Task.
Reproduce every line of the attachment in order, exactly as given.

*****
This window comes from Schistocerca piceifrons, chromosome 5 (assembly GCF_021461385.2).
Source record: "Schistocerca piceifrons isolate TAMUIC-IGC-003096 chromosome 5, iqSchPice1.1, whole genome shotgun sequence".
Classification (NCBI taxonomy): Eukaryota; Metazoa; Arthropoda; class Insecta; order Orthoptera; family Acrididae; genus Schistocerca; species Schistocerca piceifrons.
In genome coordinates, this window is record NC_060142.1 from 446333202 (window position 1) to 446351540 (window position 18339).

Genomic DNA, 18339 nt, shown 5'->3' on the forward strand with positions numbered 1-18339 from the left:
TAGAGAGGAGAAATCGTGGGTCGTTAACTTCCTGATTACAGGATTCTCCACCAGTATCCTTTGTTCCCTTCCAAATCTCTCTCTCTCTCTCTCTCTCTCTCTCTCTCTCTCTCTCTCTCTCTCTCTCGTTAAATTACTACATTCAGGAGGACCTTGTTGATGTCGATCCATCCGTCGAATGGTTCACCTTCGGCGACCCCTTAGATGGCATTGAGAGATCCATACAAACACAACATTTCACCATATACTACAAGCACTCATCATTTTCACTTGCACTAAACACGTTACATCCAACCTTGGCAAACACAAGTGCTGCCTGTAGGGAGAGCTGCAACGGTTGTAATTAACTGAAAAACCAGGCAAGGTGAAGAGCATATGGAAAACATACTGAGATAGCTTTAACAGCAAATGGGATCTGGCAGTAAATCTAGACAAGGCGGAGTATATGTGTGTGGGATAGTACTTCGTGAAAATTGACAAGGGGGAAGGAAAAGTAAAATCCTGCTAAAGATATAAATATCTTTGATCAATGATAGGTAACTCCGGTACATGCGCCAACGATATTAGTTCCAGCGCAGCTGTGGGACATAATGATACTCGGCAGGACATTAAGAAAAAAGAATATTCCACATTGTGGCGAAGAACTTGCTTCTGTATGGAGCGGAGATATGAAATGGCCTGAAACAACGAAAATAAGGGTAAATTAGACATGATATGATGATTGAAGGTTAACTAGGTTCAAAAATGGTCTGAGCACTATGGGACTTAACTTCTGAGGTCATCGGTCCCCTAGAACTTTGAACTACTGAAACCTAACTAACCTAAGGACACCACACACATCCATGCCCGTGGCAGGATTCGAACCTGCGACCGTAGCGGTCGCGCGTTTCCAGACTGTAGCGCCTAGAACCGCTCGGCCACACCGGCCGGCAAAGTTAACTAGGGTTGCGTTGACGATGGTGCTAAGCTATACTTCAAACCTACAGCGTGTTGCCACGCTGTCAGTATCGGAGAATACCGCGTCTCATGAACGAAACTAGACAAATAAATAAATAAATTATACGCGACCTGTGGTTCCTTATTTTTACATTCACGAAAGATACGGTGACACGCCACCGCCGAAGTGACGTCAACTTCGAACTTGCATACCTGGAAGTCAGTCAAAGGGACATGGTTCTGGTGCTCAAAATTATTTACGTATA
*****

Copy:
This window comes from Schistocerca piceifrons, chromosome 5 (assembly GCF_021461385.2).
Source record: "Schistocerca piceifrons isolate TAMUIC-IGC-003096 chromosome 5, iqSchPice1.1, whole genome shotgun sequence".
Classification (NCBI taxonomy): Eukaryota; Metazoa; Arthropoda; class Insecta; order Orthoptera; family Acrididae; genus Schistocerca; species Schistocerca piceifrons.
In genome coordinates, this window is record NC_060142.1 from 446333202 (window position 1) to 446351540 (window position 18339).

Genomic DNA, 18339 nt, shown 5'->3' on the forward strand with positions numbered 1-18339 from the left:
TAGAGAGGAGAAATCGTGGGTCGTTAACTTCCTGATTACAGGATTCTCCACCAGTATCCTTTGTTCCCTTCCAAATCTCTCTCTCTCTCTCTCTCTCTCTCTCTCTCTCTCTCTCTCTCTCTCTCTCGTTAAATTACTACATTCAGGAGGACCTTGTTGATGTCGATCCATCCGTCGAATGGTTCACCTTCGGCGACCCCTTAGATGGCATTGAGAGATCCATACAAACACAACATTTCACCATATACTACAAGCACTCATCATTTTCACTTGCACTAAACACGTTACATCCAACCTTGGCAAACACAAGTGCTGCCTGTAGGGAGAGCTGCAACGGTTGTAATTAACTGAAAAACCAGGCAAGGTGAAGAGCATATGGAAAACATACTGAGATAGCTTTAACAGCAAATGGGATCTGGCAGTAAATCTAGACAAGGCGGAGTATATGTGTGTGGGATAGTACTTCGTGAAAATTGACAAGGGGGAAGGAAAAGTAAAATCCTGCTAAAGATATAAATATCTTTGATCAATGATAGGTAACTCCGGTACATGCGCCAACGATATTAGTTCCAGCGCAGCTGTGGGACATAATGATACTCGGCAGGACATTAAGAAAAAAGAATATTCCACATTGTGGCGAAGAACTTGCTTCTGTATGGAGCGGAGATATGAAATGGCCTGAAACAACGAAAATAAGGGTAAATTAGACATGATATGATGATTGAAGGTTAACTAGGTTCAAAAATGGTCTGAGCACTATGGGACTTAACTTCTGAGGTCATCGGTCCCCTAGAACTTTGAACTACTGAAACCTAACTAACCTAAGGACACCACACACATCCATGCCCGTGGCAGGATTCGAACCTGCGACCGTAGCGGTCGCGCGTTTCCAGACTGTAGCGCCTAGAACCGCTCGGCCACACCGGCCGGCAAAGTTAACTAGGGTTGCGTTGACGATGGTGCTAAGCTATACTTCAAACCTACAGCGTGTTGCCACGCTGTCAGTATCGGAGAATACCGCGTCTCATGAACGAAACTAGACAAATAAATAAATAAATTATACGCGACCTGTGGTTCCTTATTTTTACATTCACGAAAGATACGGTGACACGCCACCGCCGAAGTGACGTCAACTTCGAACTTGCATACCTGGAAGTCAGTCAAAGGGACATGGTTCTGGTGCTCAAAATTATTTACGTATA